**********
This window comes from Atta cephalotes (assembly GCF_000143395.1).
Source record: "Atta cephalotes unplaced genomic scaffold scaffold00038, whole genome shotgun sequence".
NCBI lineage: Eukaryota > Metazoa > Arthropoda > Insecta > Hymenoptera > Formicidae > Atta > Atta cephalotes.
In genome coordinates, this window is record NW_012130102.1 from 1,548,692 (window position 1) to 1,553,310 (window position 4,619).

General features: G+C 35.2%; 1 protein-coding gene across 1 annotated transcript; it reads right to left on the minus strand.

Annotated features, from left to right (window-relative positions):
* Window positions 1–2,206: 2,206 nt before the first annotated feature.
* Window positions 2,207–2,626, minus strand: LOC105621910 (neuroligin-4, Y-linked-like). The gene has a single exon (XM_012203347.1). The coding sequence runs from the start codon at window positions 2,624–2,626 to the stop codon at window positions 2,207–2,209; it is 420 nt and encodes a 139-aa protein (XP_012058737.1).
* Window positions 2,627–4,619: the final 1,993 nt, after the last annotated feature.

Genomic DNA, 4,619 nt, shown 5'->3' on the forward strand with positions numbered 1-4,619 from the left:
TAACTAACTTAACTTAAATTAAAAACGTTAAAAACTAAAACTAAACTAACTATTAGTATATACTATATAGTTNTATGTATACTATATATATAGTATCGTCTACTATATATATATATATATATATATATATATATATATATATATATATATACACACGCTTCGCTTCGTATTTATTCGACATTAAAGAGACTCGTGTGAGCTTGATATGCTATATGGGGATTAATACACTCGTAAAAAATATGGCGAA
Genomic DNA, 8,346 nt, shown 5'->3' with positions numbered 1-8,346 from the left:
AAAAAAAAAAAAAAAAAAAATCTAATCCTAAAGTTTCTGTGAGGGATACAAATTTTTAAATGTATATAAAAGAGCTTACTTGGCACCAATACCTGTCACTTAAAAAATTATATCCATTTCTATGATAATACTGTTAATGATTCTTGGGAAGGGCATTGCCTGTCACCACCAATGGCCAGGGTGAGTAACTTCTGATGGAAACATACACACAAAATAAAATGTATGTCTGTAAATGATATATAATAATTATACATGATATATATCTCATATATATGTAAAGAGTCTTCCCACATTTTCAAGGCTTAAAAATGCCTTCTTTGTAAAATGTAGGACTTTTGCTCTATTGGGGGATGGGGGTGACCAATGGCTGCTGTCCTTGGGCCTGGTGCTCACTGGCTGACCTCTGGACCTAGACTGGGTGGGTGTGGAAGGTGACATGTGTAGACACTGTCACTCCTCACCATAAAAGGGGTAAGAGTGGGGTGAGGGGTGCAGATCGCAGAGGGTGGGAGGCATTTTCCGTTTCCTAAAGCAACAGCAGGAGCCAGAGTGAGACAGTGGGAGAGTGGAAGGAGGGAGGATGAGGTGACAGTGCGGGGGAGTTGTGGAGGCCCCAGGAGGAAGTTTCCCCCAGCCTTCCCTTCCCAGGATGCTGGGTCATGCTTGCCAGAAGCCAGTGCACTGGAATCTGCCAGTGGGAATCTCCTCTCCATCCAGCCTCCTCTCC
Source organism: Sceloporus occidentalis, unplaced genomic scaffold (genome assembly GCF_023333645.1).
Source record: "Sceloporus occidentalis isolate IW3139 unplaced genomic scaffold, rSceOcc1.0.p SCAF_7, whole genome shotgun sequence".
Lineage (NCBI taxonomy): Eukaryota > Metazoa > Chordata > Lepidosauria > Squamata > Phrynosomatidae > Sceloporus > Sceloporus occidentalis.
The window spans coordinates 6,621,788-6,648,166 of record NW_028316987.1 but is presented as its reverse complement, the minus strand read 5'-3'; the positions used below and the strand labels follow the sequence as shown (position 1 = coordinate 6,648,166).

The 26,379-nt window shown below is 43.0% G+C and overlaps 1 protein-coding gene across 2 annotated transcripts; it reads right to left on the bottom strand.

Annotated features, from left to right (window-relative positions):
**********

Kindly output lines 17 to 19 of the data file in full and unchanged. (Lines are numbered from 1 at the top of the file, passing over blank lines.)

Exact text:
The window spans coordinates 6,621,788-6,648,166 of record NW_028316987.1 but is presented as its reverse complement, the minus strand read 5'-3'; the positions used below and the strand labels follow the sequence as shown (position 1 = coordinate 6,648,166).

The 26,379-nt window shown below is 43.0% G+C and overlaps 1 protein-coding gene across 2 annotated transcripts; it reads right to left on the bottom strand.

Annotated features, from left to right (window-relative positions):